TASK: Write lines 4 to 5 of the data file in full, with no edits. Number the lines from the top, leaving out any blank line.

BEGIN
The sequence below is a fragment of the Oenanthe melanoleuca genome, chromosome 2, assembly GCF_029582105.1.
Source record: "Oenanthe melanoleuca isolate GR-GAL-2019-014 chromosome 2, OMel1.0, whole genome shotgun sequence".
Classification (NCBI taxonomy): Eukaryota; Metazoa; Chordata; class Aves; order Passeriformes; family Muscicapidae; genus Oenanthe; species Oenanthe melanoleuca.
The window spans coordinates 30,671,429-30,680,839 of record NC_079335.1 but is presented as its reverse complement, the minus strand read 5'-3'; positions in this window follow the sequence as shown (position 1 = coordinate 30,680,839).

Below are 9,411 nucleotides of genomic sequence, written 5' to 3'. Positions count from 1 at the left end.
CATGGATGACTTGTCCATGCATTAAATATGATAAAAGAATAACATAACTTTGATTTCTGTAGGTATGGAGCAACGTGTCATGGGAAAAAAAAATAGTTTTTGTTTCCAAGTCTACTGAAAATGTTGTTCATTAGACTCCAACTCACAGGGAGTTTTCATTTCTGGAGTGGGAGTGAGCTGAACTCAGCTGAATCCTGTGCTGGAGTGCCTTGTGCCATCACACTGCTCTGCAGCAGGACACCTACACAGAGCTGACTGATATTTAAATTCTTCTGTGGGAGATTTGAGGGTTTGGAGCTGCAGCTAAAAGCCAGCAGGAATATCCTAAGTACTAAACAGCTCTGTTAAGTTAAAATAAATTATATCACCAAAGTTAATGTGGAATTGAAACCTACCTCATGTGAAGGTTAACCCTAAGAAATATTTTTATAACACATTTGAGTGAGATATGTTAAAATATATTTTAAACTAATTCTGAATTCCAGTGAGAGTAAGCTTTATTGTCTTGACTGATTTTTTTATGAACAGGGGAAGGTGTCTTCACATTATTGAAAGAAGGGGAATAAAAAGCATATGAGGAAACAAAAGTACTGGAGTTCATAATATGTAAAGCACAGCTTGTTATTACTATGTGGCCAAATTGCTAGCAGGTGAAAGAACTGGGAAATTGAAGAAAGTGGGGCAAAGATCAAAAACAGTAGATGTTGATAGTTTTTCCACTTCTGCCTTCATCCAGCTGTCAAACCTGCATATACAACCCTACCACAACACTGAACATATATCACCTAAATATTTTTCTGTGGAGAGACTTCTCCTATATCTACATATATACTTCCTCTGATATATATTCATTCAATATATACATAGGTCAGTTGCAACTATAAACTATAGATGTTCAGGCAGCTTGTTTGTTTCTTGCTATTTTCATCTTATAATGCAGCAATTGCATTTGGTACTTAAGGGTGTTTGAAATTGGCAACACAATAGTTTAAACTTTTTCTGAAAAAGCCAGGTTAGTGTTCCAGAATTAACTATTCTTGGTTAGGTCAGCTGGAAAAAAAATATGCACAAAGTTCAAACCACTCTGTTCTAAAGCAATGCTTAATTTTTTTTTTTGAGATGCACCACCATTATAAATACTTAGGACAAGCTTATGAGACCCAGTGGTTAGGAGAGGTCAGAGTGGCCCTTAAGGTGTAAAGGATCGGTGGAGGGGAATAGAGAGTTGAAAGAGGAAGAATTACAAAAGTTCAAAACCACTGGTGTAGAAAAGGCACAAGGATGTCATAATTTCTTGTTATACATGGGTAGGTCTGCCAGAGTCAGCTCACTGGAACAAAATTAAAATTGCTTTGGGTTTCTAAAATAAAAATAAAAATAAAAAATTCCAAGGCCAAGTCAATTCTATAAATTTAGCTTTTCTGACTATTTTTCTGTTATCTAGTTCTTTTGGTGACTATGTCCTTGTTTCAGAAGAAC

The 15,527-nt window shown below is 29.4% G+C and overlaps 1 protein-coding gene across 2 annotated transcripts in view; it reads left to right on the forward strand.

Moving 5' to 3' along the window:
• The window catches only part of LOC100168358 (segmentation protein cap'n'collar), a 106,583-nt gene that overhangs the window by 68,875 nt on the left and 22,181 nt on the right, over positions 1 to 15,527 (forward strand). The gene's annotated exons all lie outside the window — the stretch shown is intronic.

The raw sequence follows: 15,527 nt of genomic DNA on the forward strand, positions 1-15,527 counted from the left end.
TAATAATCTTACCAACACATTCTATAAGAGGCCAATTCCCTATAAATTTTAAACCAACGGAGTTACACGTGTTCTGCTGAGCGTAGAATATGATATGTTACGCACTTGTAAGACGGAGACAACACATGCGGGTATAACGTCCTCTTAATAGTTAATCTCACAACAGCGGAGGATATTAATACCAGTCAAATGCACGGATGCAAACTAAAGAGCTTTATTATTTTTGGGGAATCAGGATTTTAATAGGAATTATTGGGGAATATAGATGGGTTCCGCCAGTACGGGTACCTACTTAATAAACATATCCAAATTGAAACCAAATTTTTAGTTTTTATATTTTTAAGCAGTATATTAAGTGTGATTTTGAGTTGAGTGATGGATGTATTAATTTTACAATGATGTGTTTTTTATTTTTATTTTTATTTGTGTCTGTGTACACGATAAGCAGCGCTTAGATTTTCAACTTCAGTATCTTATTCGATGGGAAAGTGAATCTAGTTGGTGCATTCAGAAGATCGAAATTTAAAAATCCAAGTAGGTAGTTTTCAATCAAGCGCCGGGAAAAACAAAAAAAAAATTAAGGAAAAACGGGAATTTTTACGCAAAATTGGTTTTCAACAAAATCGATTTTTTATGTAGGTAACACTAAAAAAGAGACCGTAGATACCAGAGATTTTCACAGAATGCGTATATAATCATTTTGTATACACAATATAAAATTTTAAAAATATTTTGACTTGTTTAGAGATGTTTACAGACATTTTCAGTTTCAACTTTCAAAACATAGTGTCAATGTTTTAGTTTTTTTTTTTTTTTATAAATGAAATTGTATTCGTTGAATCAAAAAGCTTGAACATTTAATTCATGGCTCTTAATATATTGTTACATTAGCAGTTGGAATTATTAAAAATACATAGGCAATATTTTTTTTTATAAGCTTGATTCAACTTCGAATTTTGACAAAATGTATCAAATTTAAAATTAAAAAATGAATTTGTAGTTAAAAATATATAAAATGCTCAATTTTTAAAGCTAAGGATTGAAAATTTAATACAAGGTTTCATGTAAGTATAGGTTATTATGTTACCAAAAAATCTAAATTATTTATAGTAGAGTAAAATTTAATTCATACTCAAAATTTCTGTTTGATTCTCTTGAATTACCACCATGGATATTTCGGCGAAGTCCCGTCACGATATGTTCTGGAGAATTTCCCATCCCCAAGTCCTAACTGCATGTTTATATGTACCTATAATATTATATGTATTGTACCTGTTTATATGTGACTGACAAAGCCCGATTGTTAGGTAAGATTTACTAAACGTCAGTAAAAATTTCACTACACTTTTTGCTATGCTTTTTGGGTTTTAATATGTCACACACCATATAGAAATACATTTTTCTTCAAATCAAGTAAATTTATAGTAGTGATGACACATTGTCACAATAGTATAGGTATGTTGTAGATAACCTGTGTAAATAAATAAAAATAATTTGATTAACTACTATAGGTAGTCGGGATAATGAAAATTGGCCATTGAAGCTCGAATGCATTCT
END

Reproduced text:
The window spans coordinates 30,671,429-30,680,839 of record NC_079335.1 but is presented as its reverse complement, the minus strand read 5'-3'; positions in this window follow the sequence as shown (position 1 = coordinate 30,680,839).

Below are 9,411 nucleotides of genomic sequence, written 5' to 3'. Positions count from 1 at the left end.